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The Sarbanes-Oxley Act

Business Ethics

The Sarbanes-Oxley Act focused on public companies because the Enron and other scandals concerned public companies. In a public company, public investors can buy and hold shares of company stock, thereby putting some responsibility on the company to act in the interests of its shareholders, as well as in its own interests.

The fact that such scandals arose in public companies stood out, as such scandals were especially damaging to those stockholders who had put their trust and money into the company and were rewarded only with losing everything they had invested, thanks to the duplicity of the company's directors. Sarbanes-Oxley, then, was an attempt to prevent such damage from being wrought against the stockholders in the future.

The passing of Sarbanes-Oxley was led by Representative Mike Oxley of Ohio and Senator Paul Sarbanes of Maryland, who presented the bill in the Senate. Their two names were attached to the final version of the bill when it was voted on by both the House and the Senate.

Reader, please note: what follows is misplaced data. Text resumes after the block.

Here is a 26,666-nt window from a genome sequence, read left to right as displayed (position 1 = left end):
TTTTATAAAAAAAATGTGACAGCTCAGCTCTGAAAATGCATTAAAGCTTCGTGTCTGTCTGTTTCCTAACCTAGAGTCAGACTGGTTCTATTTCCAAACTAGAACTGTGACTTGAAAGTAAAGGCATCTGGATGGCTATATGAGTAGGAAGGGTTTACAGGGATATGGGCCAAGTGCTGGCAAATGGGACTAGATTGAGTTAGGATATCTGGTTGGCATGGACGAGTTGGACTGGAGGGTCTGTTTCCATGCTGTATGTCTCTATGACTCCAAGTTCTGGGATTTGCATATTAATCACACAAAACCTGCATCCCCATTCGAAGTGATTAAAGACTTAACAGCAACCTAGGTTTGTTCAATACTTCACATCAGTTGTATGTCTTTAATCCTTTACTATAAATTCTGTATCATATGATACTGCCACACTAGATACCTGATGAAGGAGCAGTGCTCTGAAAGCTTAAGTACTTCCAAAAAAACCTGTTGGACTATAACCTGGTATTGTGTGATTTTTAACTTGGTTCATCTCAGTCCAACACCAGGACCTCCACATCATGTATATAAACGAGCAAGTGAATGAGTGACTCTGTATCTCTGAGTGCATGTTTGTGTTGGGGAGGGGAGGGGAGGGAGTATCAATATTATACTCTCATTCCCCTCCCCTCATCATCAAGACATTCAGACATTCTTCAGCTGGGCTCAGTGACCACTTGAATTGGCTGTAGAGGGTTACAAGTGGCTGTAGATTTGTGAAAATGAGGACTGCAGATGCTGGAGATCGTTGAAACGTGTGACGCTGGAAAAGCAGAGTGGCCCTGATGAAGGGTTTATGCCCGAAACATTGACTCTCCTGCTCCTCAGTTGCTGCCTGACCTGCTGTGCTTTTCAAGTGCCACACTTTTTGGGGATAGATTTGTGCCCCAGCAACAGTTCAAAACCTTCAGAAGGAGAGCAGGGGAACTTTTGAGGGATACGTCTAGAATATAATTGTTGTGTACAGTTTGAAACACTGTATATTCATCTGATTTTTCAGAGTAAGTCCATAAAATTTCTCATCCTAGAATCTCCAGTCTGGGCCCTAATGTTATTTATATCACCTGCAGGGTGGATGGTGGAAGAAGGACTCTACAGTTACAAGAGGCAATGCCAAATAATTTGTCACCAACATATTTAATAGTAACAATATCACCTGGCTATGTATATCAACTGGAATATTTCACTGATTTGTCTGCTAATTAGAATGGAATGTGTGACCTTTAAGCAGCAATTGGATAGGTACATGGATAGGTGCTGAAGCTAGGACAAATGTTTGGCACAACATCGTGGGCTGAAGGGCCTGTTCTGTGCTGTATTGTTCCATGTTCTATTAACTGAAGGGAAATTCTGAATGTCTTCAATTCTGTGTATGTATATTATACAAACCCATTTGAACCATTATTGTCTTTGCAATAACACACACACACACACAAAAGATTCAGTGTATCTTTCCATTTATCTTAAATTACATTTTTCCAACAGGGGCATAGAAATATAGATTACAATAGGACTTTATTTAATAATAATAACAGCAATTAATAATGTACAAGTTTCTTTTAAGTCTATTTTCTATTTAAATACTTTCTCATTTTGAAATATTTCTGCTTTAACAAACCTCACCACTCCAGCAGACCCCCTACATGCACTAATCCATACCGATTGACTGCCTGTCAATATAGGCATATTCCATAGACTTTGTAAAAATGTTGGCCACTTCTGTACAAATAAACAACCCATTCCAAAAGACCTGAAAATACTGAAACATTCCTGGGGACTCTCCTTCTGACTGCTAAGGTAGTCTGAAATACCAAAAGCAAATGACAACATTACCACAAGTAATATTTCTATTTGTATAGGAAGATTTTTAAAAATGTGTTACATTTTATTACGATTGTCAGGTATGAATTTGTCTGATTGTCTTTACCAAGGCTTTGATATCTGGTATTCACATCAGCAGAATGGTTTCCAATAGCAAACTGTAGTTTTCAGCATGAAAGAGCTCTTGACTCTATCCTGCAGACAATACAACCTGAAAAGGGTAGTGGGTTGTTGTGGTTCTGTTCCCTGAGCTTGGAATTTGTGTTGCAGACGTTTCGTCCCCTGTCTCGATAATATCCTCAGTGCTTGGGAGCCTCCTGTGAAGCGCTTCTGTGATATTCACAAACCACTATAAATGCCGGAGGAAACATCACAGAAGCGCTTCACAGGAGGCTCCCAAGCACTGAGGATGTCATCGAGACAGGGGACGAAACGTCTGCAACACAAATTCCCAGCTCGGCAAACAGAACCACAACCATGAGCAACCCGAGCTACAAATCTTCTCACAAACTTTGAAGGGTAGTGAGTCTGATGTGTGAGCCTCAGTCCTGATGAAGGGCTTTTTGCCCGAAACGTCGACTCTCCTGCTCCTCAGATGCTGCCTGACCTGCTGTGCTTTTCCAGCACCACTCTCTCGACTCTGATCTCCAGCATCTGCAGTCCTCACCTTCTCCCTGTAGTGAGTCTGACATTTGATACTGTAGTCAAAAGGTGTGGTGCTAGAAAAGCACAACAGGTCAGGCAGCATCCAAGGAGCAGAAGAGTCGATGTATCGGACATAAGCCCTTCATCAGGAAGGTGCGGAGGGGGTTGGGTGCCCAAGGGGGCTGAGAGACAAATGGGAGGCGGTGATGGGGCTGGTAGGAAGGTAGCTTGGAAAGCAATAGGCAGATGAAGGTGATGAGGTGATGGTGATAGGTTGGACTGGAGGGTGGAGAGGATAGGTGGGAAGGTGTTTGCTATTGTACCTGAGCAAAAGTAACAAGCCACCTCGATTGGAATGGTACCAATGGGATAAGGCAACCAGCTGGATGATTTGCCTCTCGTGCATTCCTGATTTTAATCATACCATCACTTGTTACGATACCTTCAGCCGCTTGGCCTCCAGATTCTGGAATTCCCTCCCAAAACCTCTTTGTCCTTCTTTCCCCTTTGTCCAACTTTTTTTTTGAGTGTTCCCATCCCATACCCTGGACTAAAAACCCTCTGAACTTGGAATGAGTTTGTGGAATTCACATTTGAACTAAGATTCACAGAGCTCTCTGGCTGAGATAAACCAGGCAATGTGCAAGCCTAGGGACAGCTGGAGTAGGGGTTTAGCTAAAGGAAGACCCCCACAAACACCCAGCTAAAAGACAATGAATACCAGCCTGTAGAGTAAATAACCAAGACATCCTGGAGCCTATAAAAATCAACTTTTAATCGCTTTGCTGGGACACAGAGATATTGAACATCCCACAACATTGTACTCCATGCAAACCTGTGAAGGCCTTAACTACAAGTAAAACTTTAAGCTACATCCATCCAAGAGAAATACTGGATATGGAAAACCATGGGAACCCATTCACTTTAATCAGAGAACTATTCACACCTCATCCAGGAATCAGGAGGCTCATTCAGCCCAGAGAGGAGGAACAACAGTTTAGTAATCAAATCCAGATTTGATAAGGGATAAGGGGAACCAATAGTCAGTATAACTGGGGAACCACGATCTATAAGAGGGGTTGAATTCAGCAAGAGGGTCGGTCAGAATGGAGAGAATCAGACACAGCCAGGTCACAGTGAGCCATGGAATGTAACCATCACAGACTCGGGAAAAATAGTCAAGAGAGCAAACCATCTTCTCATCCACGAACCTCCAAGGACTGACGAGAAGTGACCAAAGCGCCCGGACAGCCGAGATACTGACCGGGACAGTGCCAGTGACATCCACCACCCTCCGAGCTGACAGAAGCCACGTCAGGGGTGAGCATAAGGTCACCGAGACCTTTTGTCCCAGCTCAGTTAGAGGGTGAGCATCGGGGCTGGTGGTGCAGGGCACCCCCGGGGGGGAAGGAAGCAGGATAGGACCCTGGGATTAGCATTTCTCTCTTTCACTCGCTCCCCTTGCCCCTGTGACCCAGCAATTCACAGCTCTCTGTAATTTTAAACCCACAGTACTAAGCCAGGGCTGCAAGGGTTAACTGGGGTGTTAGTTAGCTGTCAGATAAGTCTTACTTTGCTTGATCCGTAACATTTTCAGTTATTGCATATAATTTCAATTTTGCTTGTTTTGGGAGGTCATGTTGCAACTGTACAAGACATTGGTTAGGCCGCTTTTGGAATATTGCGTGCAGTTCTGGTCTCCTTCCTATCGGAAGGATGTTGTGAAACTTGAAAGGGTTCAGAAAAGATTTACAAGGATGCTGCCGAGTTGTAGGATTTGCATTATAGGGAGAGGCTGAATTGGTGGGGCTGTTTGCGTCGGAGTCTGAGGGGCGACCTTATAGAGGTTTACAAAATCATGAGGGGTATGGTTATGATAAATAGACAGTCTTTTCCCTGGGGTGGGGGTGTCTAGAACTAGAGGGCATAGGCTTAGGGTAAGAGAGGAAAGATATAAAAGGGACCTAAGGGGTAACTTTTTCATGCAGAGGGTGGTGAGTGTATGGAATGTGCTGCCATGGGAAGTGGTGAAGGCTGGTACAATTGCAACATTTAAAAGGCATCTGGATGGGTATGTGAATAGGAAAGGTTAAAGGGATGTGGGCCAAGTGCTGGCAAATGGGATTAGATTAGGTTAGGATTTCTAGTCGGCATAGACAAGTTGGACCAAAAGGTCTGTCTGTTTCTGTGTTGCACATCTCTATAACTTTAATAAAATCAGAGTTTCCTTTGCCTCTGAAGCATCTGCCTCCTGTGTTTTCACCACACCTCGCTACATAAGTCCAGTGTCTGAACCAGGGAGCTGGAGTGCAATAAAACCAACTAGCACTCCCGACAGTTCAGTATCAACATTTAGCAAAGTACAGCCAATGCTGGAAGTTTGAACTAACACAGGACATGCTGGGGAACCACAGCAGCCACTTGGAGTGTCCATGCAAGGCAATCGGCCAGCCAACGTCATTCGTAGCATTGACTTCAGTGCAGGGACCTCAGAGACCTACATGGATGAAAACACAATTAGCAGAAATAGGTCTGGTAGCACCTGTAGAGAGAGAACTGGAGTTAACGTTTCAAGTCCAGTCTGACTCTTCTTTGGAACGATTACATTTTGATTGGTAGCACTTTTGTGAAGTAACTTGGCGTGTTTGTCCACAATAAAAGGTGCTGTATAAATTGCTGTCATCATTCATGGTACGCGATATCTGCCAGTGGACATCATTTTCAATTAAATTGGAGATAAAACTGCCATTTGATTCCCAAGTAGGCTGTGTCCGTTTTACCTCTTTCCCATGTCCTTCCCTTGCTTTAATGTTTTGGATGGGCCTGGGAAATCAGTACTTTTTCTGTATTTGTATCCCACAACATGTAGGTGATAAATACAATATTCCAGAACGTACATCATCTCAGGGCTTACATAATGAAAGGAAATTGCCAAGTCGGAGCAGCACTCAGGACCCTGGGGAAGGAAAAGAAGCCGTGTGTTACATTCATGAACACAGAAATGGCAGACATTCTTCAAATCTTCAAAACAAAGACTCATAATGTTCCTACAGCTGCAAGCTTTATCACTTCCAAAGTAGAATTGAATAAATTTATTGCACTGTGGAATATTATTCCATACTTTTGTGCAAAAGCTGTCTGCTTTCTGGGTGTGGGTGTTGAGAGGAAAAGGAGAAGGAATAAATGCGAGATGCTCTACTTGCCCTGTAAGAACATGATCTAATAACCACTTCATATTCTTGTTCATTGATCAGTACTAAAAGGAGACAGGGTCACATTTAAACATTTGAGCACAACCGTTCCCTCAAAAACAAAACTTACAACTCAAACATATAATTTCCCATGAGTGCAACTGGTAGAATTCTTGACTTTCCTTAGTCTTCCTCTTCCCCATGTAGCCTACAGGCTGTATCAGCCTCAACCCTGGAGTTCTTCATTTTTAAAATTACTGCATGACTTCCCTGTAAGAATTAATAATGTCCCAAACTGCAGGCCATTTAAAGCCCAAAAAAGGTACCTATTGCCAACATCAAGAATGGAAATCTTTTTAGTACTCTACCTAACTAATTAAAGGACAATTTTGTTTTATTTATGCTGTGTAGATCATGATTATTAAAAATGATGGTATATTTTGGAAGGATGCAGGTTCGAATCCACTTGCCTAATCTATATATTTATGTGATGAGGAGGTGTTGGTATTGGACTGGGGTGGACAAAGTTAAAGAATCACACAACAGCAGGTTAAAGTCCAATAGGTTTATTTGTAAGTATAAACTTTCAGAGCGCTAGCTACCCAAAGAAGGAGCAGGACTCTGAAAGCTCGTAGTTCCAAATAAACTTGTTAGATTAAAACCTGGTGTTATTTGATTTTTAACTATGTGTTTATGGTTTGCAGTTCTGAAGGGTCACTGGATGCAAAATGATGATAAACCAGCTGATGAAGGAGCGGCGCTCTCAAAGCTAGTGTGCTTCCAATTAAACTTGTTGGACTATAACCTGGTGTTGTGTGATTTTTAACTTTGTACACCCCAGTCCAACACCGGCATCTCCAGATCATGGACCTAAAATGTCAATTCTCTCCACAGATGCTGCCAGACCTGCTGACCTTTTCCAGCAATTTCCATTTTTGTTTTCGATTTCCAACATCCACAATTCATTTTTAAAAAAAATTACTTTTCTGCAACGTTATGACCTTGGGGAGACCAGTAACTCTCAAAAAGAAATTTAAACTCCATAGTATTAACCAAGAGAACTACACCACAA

In general, the goal of the Sarbanes-Oxley Act was to prevent the same kinds of unethical procedures that had allowed for these scandals in the first place. By limiting the conflicts of interest of investigative auditing bodies, the Act would hopefully lead to a greater reliability of financial awareness and reporting.

Sarbanes-Oxley also put a fair degree of the onus for providing accurate reports of company finances on specific individuals within a given company, which means that if those financial reports were found to be inaccurate, then those individuals who had held responsibility for putting out such reports would be held accountable for the reports' falsehood.

The Sarbanes-Oxley Act also made it specifically criminal to prevent the very type of document destruction or alteration that had allowed Enron and similar companies to commit such fraudulent scandals. The Act also increased the penalties for such crimes as a form of deterrence.

In the end, the Sarbanes-Oxley Act remains a model for the enforcement of business ethics in America. It takes many practices which should be held as very basic, standard ethical procedures in any given business and puts the full strength of the law behind them, ensuring that businesses will not be able to dodge such practices in the future.

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